Cars & Tech
Was Angkas the Solution to Urban Traffic That We Needed (And is Now Gone)?
The motorcycle-using ride-hailing app suspended operations last weekend.
IMAGE courtesy of Angkas
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Ride-hailing app Angkas suspended operations last weekend, beginning November 18, weeks after the Land Transportation Franchising and Regulatory Board (LTFRB) cracked down on the service's motorbikers for operating without the necessary permits.

Angkas took to Twitter to issue its official statement, in which the company confirmed that they were "suspending operations while...engag[ing] authorities in dialogue." They also asked the public to continue to appeal to the transport authorities to reinstate their operations.


In operation for less than a year, Angkas was only beginning to be embraced by the riding public when they were shut down. Touting the service's convenience for passengers and their safety training for their drivers, Angkas found an appreciative audience among Filipino city-dwellers who needed a cheap, easy way to get around traffic jams. Riders pay P50 for the first 2 kilometers, and then P10 for every kilometer thereafter.

"Angkas gave passengers a safer, more professional alternative to the habal-habal that have long plied Metro Manila roads," reads a statement issued to the press. "It required safety training, skills assessment, background checks and a professional license before onboarding bikers to its platform, and offered safety gear, transparent prices and personal accident insurance to both its passengers and its bikers."

In the short time that Angkas was active, users acknowledged the innovative service on social media.

The service was not without its dangers. In July, an Angkas passenger was seriously injured in an accident that raised questions about liability and regulation. The LTFRB requires PUVs to operate with Passenger Personal Accident Insurance (PPAI). But while the LTFRB is in charge of both public utility vehicles and of transport network services (TNCs) like Grab and Uber, motorcycles are not classified as PUVs or TNCs.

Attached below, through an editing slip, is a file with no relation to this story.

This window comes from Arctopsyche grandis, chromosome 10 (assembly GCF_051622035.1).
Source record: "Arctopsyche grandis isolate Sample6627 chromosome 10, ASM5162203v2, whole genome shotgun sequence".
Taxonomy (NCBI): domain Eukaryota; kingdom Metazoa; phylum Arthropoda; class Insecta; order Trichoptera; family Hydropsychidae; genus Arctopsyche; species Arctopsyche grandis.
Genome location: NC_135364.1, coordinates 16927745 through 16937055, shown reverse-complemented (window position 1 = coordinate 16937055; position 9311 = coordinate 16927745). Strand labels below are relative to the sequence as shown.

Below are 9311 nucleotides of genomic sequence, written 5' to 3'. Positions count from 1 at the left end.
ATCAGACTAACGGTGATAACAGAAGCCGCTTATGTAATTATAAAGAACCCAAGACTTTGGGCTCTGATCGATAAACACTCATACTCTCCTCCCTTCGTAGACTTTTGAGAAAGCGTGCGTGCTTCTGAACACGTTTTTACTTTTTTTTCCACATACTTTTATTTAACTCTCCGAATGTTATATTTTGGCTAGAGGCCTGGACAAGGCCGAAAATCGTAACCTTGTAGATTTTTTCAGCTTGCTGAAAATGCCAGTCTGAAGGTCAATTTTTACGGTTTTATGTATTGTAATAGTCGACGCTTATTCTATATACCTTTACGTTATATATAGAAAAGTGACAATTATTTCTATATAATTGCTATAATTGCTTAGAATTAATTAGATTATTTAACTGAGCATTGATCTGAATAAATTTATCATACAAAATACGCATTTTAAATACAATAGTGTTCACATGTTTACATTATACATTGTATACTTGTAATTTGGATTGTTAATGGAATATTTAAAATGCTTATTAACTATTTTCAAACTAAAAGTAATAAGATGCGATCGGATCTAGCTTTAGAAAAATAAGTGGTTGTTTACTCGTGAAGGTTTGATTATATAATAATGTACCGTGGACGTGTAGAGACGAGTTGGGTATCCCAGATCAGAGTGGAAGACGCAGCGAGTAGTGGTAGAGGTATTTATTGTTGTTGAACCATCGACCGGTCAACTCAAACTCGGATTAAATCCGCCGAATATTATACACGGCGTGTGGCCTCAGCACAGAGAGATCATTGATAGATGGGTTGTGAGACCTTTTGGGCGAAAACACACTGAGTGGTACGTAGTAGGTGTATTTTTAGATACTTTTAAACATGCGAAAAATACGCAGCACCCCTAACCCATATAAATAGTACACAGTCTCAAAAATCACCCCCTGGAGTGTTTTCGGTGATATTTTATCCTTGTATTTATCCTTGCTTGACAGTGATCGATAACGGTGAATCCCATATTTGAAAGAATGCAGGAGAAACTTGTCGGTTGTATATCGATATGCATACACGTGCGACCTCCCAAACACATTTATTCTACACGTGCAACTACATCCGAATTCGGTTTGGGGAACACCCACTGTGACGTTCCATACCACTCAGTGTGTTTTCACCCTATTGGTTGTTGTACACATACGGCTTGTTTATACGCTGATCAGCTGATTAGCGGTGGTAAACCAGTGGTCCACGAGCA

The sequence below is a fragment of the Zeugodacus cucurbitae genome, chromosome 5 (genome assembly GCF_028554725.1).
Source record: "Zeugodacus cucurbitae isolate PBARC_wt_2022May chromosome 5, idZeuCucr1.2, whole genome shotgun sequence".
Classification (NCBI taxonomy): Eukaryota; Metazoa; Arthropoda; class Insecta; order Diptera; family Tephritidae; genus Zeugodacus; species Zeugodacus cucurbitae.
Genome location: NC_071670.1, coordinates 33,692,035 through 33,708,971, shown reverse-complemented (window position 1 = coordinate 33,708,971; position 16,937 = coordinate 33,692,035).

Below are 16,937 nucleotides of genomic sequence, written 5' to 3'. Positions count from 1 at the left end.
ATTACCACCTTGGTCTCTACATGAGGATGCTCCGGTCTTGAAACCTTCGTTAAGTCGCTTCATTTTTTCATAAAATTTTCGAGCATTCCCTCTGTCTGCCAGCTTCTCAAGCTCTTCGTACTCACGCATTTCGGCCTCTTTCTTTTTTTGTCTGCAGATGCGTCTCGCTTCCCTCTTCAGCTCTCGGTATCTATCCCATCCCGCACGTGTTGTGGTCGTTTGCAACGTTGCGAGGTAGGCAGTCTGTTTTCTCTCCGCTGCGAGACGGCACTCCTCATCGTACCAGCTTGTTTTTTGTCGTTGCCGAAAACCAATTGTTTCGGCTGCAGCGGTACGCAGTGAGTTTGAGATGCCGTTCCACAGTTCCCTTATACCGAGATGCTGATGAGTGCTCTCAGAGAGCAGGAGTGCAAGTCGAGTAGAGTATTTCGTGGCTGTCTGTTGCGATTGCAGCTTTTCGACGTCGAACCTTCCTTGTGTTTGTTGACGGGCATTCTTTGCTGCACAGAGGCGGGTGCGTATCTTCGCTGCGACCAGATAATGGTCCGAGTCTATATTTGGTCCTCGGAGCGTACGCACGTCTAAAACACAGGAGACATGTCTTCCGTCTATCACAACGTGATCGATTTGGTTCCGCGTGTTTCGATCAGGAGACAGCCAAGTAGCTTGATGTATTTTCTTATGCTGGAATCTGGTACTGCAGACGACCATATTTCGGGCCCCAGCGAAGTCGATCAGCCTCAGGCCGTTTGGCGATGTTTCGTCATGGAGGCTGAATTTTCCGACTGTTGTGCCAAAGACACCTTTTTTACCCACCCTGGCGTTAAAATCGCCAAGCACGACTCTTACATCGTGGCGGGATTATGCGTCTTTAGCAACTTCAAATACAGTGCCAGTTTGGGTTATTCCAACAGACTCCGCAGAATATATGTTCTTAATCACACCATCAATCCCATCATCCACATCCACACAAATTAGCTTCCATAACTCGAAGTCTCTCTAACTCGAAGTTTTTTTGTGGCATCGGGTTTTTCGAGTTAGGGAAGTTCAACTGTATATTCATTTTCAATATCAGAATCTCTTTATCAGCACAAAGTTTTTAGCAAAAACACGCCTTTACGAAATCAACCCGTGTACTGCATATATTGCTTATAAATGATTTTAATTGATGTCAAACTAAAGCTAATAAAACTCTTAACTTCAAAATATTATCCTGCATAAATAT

The LTFRB has said that the agency will host dialogues with Angkas drivers to discuss the prevailing issues. The LTFRB also recently announced that they will partner with the Department of Labor and Employment to help Angkas drivers find new jobs.

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In Cebu City, meanwhile, Mayor Tomas Osmeña has said that the city government was looking at ways to work with Angkas. Mayor Osmeña was quoted in Cebu newspaper The Freeman saying, "As soon as they can give me the proposal, I will immediately consider this as an emergency program because many people are asking...All I know is that it’s working well. We will try to make it apply based on the clamor that I’m getting from the people. If that’s what the people want, that’s what the people will get."

While the voluntary suspension is in effect, riders have noted that Angkas drivers have now taken to offering rides privately. Arcade City, another app that has been known to swoop in when other TNCs face similar challenges by regulatory boards, has also stepped in.



In the meantime, Angkas continues to rally support from the public through social media—with its customary aplomb. If there's anything else besides convenience that we're going to miss in case Angkas shuts down for good, it's their colorful Twitter feed.

Oh, Angkas, we hardly knew ye.




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